Interested in both Interior Design and Fashion Merchandising - So many schools to choose from??

<p>I am a junior in high school and have an interest in Interior Design and also Fashion Merchandising. I live in the NY/NJ area and would like to attend a school in this North Eastern area. I am thinking about Philadelphia University, University of Rhode Island, SCAD, Drexel, Art Institute of Philadelphia, University of New Haven, FIT, New School, PRATT, School of Interior Design, etc, and will be visiting these colleges this year. I haven't taken any art classes during high school and am concerned about having to prepare a Portfolio. I live in the NY/NJ area and am also thinking about possible summer programs in both or one of these fields, to help me figure out better what type of program I would be interested in. I am really not 100% what I want to major in, but I know that I want it to be in some type of creative major. So confusing, so many colleges and so hard to know which would be a good fit for me. I would like to attend a college where I can try taking classes in a few different areas, before I would have to declare my major. I am also interested in which colleges give the best merit scholarships. Any advice?? Thanks.</p>

<p>"am also interested in which colleges give the best merit scholarships. "</p>

<p>Well, art and design schools aren’t great sources for merit scholarships, especially if you need substantial awards. Those schools also give LOUSY aid and expect students/parents to pay most/all costs.</p>

<p>Talk to your parents about how much they’ll pay each year. That will largely determine where you should apply.</p>

<p>You also need to get a portfolio. What are you doing in that regard?</p>

<p>Which state do you live in? NJ or NY? Look to see what state schools in YOUR state offer those majors.</p>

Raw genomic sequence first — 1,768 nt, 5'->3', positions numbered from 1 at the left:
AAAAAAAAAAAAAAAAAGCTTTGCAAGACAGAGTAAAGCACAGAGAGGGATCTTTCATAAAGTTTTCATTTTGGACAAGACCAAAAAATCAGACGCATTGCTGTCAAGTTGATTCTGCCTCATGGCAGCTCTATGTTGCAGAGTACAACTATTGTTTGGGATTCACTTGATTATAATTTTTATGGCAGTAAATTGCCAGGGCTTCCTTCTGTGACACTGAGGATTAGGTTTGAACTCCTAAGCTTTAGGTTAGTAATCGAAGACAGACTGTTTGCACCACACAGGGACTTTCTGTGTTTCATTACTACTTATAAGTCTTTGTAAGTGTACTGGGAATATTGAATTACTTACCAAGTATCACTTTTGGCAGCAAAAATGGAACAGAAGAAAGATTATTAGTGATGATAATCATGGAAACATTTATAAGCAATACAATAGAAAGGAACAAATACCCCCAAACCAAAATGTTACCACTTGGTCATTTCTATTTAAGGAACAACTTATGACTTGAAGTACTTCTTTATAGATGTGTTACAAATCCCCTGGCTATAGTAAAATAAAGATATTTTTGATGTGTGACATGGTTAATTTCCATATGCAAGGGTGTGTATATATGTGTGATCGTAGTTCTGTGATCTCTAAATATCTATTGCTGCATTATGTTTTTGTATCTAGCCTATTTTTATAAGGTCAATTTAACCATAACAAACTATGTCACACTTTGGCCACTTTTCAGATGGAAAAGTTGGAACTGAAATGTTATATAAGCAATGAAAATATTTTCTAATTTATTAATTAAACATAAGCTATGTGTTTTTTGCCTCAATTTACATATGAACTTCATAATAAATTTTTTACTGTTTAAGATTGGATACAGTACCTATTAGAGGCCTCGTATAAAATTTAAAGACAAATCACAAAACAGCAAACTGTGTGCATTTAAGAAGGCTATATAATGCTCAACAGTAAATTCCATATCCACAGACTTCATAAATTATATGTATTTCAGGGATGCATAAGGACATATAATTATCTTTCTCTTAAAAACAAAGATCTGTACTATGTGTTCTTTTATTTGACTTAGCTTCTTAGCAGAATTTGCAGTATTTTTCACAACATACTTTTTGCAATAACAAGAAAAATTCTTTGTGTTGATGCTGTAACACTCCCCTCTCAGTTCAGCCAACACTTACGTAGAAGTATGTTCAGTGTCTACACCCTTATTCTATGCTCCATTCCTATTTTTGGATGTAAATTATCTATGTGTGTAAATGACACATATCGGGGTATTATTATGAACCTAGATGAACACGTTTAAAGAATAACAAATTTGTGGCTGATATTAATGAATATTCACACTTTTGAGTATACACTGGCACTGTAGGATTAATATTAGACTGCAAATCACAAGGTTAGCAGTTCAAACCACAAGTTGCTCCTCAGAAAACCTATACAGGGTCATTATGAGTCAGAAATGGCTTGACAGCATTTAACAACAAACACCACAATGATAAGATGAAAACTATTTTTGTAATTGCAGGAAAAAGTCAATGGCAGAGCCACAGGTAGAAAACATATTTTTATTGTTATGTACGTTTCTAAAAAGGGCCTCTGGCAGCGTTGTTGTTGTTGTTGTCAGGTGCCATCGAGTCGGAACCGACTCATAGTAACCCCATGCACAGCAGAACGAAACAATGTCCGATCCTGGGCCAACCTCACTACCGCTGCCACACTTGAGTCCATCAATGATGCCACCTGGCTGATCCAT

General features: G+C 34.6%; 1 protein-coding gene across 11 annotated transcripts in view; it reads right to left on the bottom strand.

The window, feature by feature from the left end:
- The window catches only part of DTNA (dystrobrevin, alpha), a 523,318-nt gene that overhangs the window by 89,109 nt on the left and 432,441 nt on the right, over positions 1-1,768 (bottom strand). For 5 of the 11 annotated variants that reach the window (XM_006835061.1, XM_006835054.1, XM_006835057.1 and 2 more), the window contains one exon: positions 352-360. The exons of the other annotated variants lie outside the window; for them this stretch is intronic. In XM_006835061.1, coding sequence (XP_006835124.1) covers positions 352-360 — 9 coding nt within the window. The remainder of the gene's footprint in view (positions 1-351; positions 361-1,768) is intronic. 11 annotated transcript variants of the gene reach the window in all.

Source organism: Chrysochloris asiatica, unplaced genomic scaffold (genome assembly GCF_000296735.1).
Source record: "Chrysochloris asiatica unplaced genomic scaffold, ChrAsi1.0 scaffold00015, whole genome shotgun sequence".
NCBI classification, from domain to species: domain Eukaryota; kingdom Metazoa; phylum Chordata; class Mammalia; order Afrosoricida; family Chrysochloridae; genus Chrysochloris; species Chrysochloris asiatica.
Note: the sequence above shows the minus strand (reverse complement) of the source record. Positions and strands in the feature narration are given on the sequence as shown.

<p>When looking at Interior Design programs, make sure they are CIDA accredited programs. </p>

<p>Also, look at you state schools, they often have strong design schools, especially for Interior Design. You don’t have to attend a specialized art school to get a good design education. There is real strength in the diverse courses you’ll take at a state school in addition to your design coursework.</p>

<p>Start with the hardest challenge: financing. If you must have merit aid to attend, you will have to look long and hard to find design schools that offer it. </p>

<p>Just to be sure that you won’t qualify for NEED based aid, ask your parents to use an on line calculator to get an idea of how much you might be eligible for. If need based aid works for you, you’ll have more options.</p>

<p>Few schools excel in both fashion merchandising and interior design. I think you’ll have to pick one or the other major at the outset. I may be wrong on this point; it’s best to research each school separately.</p>

<p>You could also get a BA or BS at a four year college and follow up with a one or two year degree in merchandising or in interior design. It’s confusing, but in a positive sense, because there are so many paths to success in creative businesses.</p>

<p>You shouldn’t need a portfolio for fashion merchandising management. The best way to get an idea of whether this is the right field for you is to simply get a summer job in retail. Even low level retail positions will expose you to what being a merchant is all about. If you’re leaning toward home furnishings, try Williams Sonoma, Ikea or Pottery Barn.</p>

<p>Many merchants have not had specific merchandising training. It’s quite possible to get a general liberal arts education at any college or university and then go into fashion/retail merchandising. You gain experience with summer jobs and internships and often enter through a buyers training program. A good part of the job is communication and reasoning so a solid academic foundation is a plus.</p>

<p>Interior design is a different direction. In most cases admissions does require a portfolio. A summer career program would be a good idea. Some designers study art first then get an interior design degree. </p>

<p>You might end up combining both interests and go into home furnishing merchandising. There’s no specific path to that end, but rather a accumulation of experiences and courses.</p>